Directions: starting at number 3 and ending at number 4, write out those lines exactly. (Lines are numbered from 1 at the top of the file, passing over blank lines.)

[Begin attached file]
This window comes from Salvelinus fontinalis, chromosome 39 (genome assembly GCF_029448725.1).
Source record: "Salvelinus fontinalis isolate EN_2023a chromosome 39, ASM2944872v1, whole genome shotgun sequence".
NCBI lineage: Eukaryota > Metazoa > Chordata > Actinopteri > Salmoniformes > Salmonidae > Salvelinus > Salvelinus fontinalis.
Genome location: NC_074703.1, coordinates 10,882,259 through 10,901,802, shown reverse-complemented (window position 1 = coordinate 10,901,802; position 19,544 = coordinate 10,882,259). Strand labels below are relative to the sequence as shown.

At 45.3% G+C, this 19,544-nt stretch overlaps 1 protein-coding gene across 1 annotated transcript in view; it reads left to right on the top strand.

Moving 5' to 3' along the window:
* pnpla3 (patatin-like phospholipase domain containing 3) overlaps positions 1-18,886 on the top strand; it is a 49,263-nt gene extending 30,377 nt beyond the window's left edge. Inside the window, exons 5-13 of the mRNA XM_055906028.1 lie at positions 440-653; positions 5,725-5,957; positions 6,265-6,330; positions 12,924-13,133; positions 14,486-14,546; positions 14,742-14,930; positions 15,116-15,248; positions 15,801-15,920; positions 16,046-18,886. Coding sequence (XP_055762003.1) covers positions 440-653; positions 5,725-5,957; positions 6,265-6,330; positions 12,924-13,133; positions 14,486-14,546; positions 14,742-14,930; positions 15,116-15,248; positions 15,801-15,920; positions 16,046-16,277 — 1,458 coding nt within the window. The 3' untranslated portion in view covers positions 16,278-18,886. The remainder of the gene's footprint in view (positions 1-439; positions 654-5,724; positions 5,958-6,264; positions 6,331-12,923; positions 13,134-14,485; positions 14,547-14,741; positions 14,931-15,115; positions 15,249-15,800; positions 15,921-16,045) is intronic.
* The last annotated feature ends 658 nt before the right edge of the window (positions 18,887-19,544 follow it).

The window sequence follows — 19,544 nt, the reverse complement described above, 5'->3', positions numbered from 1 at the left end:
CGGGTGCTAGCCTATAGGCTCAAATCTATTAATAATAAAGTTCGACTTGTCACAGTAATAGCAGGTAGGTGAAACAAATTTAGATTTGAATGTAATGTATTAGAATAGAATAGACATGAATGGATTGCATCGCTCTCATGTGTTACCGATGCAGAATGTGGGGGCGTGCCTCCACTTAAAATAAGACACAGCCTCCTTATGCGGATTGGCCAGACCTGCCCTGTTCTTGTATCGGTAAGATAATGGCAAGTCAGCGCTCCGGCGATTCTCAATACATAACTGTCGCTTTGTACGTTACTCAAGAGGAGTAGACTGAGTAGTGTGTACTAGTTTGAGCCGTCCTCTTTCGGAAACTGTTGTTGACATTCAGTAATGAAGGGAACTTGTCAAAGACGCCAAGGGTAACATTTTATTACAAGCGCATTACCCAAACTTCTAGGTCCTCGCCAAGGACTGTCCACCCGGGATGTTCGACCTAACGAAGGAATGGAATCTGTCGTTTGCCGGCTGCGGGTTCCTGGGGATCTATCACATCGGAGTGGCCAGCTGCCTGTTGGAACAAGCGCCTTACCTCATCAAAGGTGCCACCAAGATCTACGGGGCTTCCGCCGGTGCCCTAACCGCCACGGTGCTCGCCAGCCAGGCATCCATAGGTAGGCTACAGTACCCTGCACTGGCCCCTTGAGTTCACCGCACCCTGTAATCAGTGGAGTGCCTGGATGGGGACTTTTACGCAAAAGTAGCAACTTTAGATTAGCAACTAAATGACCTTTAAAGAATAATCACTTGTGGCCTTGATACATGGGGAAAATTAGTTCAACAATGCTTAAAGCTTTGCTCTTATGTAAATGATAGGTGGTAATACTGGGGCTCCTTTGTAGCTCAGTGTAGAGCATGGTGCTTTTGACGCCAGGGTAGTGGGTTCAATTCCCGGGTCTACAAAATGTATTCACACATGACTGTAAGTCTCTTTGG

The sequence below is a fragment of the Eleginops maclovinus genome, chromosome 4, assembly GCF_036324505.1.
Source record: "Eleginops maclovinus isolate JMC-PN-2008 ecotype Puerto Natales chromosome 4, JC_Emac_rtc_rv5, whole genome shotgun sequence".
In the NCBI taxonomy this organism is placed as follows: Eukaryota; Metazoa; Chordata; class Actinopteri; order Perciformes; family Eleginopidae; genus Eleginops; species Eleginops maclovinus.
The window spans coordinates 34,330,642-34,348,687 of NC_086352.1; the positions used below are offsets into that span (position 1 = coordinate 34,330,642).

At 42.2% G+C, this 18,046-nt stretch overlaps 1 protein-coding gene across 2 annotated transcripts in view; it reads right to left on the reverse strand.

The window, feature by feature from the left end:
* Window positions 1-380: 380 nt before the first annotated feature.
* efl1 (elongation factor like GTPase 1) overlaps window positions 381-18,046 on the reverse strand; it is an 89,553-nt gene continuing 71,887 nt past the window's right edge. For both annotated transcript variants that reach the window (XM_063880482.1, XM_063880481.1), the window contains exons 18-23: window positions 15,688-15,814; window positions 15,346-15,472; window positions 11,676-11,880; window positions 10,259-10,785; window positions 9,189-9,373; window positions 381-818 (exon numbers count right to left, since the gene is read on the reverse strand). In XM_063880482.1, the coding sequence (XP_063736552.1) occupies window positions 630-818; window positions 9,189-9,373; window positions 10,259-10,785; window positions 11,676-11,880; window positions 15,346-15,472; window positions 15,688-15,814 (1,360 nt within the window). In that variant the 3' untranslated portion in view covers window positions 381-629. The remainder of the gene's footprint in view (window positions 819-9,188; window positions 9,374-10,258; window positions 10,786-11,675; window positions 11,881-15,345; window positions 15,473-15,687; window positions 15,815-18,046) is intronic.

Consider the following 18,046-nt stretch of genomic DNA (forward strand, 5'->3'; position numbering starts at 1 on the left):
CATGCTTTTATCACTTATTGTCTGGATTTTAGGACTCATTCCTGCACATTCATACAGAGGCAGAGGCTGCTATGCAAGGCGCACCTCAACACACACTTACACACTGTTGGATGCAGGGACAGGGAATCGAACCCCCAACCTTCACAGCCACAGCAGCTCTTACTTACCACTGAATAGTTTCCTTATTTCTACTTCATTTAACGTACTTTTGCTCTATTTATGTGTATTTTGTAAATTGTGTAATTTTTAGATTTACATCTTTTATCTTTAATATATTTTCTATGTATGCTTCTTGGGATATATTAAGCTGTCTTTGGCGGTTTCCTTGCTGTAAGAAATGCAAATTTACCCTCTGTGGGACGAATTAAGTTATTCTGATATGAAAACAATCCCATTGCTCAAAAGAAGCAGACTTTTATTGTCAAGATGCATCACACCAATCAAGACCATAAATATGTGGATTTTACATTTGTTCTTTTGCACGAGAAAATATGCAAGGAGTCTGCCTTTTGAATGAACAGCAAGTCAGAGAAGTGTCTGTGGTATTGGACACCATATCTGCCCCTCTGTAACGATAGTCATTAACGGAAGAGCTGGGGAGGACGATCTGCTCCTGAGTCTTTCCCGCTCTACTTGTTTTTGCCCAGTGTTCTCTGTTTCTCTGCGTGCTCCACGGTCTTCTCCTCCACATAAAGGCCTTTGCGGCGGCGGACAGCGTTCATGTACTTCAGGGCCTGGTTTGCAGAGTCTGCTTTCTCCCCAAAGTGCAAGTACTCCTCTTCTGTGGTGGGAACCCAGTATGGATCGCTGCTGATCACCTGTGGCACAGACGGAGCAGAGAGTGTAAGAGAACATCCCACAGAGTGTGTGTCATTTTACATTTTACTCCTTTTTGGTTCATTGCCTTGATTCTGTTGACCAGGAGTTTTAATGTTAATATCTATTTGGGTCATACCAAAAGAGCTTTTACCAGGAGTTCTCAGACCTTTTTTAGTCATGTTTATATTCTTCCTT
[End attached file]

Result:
NCBI lineage: Eukaryota > Metazoa > Chordata > Actinopteri > Salmoniformes > Salmonidae > Salvelinus > Salvelinus fontinalis.
Genome location: NC_074703.1, coordinates 10,882,259 through 10,901,802, shown reverse-complemented (window position 1 = coordinate 10,901,802; position 19,544 = coordinate 10,882,259). Strand labels below are relative to the sequence as shown.